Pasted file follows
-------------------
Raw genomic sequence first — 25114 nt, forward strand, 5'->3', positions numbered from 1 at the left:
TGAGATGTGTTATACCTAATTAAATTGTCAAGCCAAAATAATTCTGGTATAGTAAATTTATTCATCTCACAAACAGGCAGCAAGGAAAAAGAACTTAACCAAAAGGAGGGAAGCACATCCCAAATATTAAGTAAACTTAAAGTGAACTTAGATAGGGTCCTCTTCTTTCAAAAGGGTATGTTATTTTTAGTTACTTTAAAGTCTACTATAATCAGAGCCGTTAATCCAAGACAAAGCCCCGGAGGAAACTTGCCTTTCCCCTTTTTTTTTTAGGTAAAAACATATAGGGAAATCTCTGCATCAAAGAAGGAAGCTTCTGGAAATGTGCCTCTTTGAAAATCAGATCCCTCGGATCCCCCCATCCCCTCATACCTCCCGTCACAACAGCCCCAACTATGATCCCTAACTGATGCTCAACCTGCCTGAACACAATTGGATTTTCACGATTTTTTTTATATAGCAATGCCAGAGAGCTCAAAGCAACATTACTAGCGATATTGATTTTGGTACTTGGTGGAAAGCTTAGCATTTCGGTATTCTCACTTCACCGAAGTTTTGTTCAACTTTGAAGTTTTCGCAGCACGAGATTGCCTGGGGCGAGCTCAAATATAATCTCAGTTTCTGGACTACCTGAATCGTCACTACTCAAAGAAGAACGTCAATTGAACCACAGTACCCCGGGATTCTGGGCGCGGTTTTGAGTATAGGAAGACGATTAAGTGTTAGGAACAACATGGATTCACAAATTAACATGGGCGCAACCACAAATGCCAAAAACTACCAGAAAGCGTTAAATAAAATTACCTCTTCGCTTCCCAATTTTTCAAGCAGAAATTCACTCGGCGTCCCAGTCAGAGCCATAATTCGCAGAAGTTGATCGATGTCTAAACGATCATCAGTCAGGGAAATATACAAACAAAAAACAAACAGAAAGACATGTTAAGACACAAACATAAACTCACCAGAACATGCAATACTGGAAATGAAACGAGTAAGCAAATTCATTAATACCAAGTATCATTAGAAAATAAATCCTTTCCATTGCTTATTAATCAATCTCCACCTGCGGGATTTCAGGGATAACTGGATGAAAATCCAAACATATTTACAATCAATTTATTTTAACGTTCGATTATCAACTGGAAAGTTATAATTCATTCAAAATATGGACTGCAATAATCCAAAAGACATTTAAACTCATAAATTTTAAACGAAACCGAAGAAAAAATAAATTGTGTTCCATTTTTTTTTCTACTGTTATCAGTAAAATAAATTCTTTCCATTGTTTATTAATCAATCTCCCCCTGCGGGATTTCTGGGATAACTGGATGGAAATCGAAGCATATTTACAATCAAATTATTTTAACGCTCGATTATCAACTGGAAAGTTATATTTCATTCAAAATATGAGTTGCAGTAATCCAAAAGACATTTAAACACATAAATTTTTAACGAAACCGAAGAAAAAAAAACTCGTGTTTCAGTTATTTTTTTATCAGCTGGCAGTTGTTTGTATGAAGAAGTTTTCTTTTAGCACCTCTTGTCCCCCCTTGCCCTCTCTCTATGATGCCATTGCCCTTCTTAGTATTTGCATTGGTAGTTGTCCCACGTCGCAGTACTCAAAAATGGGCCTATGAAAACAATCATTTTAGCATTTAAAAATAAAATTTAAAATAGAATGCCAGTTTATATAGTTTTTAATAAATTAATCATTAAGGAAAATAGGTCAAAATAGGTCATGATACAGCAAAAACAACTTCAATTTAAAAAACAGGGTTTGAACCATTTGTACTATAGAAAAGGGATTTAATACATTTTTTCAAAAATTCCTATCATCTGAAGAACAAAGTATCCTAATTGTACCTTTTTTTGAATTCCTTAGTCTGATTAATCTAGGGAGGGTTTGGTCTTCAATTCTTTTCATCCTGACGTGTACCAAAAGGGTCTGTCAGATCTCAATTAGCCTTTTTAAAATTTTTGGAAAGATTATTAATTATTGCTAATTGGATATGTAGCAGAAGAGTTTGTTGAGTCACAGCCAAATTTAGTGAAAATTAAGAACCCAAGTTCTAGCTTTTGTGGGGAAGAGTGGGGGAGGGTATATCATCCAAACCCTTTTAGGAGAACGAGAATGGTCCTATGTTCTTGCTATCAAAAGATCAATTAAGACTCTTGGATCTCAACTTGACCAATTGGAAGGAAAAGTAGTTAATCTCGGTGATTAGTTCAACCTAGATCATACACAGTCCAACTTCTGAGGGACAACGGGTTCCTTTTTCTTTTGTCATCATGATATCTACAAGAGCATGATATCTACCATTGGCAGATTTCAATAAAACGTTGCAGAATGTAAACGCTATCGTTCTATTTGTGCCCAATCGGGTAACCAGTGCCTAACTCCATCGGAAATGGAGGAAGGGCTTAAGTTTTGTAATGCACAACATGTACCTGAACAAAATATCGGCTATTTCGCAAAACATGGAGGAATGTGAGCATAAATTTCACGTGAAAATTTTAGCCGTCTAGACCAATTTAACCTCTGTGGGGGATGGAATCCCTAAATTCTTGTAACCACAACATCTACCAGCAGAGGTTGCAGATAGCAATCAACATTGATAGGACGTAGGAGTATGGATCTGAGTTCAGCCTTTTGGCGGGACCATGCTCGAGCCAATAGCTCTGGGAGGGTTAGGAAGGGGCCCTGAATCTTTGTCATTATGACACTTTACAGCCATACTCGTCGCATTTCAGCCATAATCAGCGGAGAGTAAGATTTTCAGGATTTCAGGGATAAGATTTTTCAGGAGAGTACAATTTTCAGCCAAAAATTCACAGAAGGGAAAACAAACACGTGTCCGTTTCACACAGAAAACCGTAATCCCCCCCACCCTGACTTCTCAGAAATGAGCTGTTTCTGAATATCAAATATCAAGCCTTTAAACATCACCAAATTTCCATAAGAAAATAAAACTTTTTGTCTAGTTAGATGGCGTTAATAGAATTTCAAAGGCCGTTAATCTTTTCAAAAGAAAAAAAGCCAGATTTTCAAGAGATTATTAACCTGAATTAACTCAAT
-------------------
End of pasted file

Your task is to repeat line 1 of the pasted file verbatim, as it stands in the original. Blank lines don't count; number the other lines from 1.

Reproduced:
Raw genomic sequence first — 25114 nt, forward strand, 5'->3', positions numbered from 1 at the left: